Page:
John Drinnan

Media writer for the New Zealand Herald

Telecom's Lightbox no sweat for Sky

Sky Chief executive, John Fellet and chief technology officer for Lightbox, Mike McMahon. Photo / Natalie Slade, Dean Purcell
Sky Chief executive, John Fellet and chief technology officer for Lightbox, Mike McMahon. Photo / Natalie Slade, Dean Purcell

Sky TV chief executive John Fellet is not breaking into a sweat after Telecom's slow motion launch of subscription video on demand service (SVOD) Lightbox.

Lightbox will go live towards the end of this month at the same time as Sky releases details of its own such service, cementing its dominance of the pay television sector.

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Telecom will have the advantage of its dominance of the broadband market to reach entertainment customers and symbolically move from its image as a bureaucratic telco.

Sky will have the benefit of having its pay TV services in more than 50 per cent of homes and being able to use its programming expertise.

It will be an extension of Sky TV's influence but will require it to do some juggling of programme options.

Telecom executives suggest that Sky's existing pay TV dominance has negatives as well as positives, such as the risk of cannibalisation.

Sky will want an SVOD service but will not want to cannibalise its existing revenue base from the main Sky platform.

"You won't be able to get everything on SVOD that you can on Sky," Fellet said. "That [cannibalising customers] has not been the experience in the US," he said.

It was a tag-on and not a replacement.

"Look you won't be getting everything [available] on Sky."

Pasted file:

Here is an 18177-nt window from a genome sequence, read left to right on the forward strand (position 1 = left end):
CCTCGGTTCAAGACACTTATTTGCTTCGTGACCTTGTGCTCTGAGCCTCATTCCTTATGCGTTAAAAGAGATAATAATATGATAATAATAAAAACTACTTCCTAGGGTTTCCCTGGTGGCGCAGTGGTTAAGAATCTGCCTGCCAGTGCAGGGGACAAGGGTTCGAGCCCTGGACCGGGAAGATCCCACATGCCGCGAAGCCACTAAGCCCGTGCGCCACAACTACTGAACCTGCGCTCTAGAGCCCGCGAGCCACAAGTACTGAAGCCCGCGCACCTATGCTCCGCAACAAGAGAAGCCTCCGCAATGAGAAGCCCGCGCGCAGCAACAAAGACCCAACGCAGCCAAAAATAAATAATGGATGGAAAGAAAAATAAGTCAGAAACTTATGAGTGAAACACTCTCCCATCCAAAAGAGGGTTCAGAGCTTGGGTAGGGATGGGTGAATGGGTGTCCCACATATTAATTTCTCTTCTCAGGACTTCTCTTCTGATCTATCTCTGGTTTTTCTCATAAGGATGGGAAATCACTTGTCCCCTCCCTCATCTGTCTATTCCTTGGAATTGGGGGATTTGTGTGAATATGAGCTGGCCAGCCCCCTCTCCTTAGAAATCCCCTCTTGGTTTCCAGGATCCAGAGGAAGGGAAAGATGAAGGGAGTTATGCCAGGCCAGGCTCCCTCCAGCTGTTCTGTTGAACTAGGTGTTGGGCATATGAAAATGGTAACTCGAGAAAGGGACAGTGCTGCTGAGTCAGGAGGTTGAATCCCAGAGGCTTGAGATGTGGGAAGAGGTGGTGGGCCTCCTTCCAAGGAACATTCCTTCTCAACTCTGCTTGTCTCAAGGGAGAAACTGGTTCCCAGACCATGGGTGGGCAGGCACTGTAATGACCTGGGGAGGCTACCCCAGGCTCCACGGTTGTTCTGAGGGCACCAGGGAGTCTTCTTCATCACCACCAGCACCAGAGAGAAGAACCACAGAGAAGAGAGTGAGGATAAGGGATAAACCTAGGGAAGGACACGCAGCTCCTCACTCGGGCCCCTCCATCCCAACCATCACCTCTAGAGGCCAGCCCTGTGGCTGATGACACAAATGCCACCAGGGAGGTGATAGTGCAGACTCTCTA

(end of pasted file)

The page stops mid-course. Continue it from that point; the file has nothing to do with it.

Some believe another outcome might be that Lightbox competes for premium channels like SoHo or multiroom packages, reducing how much each customer spends.

Forsyth Barr analyst Blair Galpin agrees the immediate impact of Lightbox on competition has been overstated.

Telecom is spending just $20 million which made Lightbox an experiment and not a challenge, Galpin said.

The new Telecom service is starting with 5000 hours of programming and will feed homes with TV over the internet for $15 a month.

The pricing structure for the Sky service is expected to be similar.

But the question for many will be whether Sky can offer better content with more first-run programming and exclusive options.

Sky is New Zealand's biggest buyer of programming and has extensive ties with Hollywood studios who will supply much of the content for its SVOD service.

That was illustrated on Thursday with the timing of a statement by Sky immediately before a Lightbox announcement that spelt out an expansion of Sky's exclusive deal with HBO - the organisation that supplies TV fare for Sky's premium drama channel Soho.

Forsyth Barr's Galpin said: "What is not clear from Sky TV is if its SVOD focus will be on providing more value to existing subscribers to retain them or to attract new customers."

Sky had slowly increased prices adding new channels each year to its basic package to increase the value.

Forsyth Barr issued a note on June 18 which said that internationally the introduction of SVOD had led to a slowdown in the growth of pay TV.

- NZ Herald

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